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When artificial breeding is better than natural: the case of the wood bison

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Bison are of two main types: plains and wood. Almost hunted to extinction, the wood bison in particular were registered as "threatened" in the 1960s, and were bred back to plains bison to increase their numbers. Unfortunately, the sperm of these breeding animals also carried serious diseases – deadly tuberculosis and endemic brucellosis (which can cause miscarriages) – that can be transmitted to humans.

Using assisted reproductive technologies like cryopreservation, artificial insemination, and embryo transfer, Agriculture and Agri-Food Canada (AAFC) scientists and their counterparts at the Western College of Veterinary Medicine (WCVM) in Saskatoon are helping both the bison population and the industry itself.

Dr. Gregg Adams, of WCVM, has devised a way to "wash" these pathogens from embryos using enzymes. Once washed, embryos will no longer carry the diseases, which will result in the regeneration of a larger, healthier population of wood bison more quickly through embryo transfer. This kind of genetic conservation is not something that could be efficiently done by nature alone.

In turn, AAFC scientist Dr. Muhammad Anzar has developed a technique to improve wood bison genetics: a "clean" way to freeze semen.

Semen freezing is a common approach to conserve the male genetics for use in artificial insemination and embryo transfer. Conventionally, semen is frozen in a medium containing either egg yolk or milk. However, both animal protein sources can have biosecurity risks. Because of this, the risk of disease transmission is a main limiting factor in the exchange of bison genetics, as countries looking to improve their herd’s genetics do not want to import these potential biosecurity hazards.

Dr. Anzar’s lab developed a clean technique in which the egg yolk or milk component has been totally excluded from the medium used for semen freezing, which makes the sharing of diverse wood bison genetic material easier. Although currently only being applied for the conservation of bison and bull semen, this new technique has the potential to be applied elsewhere, thus improving the international exchange of genetic material across numerous fields.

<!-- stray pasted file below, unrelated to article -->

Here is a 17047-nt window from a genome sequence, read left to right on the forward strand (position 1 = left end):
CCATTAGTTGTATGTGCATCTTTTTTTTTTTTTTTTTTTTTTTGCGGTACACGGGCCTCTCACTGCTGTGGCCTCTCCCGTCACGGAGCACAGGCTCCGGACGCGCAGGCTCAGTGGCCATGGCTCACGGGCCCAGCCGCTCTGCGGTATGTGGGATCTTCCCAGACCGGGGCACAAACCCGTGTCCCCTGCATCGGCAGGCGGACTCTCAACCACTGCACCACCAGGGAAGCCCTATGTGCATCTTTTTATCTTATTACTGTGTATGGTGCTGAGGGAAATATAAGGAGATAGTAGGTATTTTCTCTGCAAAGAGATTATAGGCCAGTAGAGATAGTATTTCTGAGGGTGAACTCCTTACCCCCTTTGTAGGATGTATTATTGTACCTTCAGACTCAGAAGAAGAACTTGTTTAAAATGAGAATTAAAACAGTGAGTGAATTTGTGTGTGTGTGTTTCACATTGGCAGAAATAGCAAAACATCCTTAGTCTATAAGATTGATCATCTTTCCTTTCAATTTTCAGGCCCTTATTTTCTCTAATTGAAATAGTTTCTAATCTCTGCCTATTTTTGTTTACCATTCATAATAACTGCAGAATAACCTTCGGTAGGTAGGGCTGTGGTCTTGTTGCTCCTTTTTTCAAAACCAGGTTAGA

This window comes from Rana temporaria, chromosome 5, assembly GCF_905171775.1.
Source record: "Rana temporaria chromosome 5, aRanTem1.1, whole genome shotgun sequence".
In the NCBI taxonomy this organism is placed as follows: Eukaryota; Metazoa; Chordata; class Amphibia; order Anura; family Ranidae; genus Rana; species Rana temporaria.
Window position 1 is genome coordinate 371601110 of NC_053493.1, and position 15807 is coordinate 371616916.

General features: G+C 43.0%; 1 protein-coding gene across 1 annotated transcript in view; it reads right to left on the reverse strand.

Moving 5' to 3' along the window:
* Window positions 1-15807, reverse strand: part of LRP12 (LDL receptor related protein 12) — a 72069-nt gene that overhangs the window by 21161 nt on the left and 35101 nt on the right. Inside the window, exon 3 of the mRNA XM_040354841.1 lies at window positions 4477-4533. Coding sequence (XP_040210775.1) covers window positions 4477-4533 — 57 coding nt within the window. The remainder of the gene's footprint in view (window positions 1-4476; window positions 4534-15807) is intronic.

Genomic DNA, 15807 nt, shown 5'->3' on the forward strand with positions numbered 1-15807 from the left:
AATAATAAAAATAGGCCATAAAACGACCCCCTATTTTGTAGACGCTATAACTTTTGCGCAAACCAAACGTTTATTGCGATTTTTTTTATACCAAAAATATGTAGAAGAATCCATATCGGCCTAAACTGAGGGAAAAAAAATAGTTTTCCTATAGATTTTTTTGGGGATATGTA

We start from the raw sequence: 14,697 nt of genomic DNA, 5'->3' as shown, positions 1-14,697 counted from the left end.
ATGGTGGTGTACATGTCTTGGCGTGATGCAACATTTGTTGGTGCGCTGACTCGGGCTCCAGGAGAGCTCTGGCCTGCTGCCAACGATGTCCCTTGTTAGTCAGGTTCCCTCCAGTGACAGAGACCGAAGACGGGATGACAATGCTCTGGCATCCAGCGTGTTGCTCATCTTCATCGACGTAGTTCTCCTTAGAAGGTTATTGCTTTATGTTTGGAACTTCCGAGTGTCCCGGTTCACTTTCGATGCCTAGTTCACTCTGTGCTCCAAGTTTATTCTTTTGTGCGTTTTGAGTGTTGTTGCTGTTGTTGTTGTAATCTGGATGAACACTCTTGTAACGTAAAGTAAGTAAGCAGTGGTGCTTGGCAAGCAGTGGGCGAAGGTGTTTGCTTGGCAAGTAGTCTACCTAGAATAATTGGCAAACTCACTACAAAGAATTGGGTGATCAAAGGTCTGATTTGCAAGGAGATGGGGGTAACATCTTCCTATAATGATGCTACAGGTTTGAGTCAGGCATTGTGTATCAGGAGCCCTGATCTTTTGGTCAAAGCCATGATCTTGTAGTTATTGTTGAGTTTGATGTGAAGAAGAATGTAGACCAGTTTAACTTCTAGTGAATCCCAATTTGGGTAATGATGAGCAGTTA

"At this moment, pathogen-free conservation of wood bison genetics is the most crucial issue in bringing the number of wood bison up. The successful conservation of the bison species and exchange of germplasm within and between countries will ultimately benefit the growing bison industry."

- Dr. Muhammad Anzar, Research Scientist (Cryobiology), Agriculture and Agri-Food Canada

Improvements in the genetics of wood bison will continue, thanks to the ongoing work of this AAFC-WCVM partnership, the Ministry of Agriculture (Government of Saskatchewan), and the Saskatchewan Bison Association, as well as the willingness of private bison producers to continue their support.

Key discoveries

Photo gallery

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Dr. Anzar inspects straws of bison semen.
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Bison semen processed in a freezing medium without egg yolk (left) and with egg yolk (right).
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First bison calves born following artificial insemination with frozen semen.

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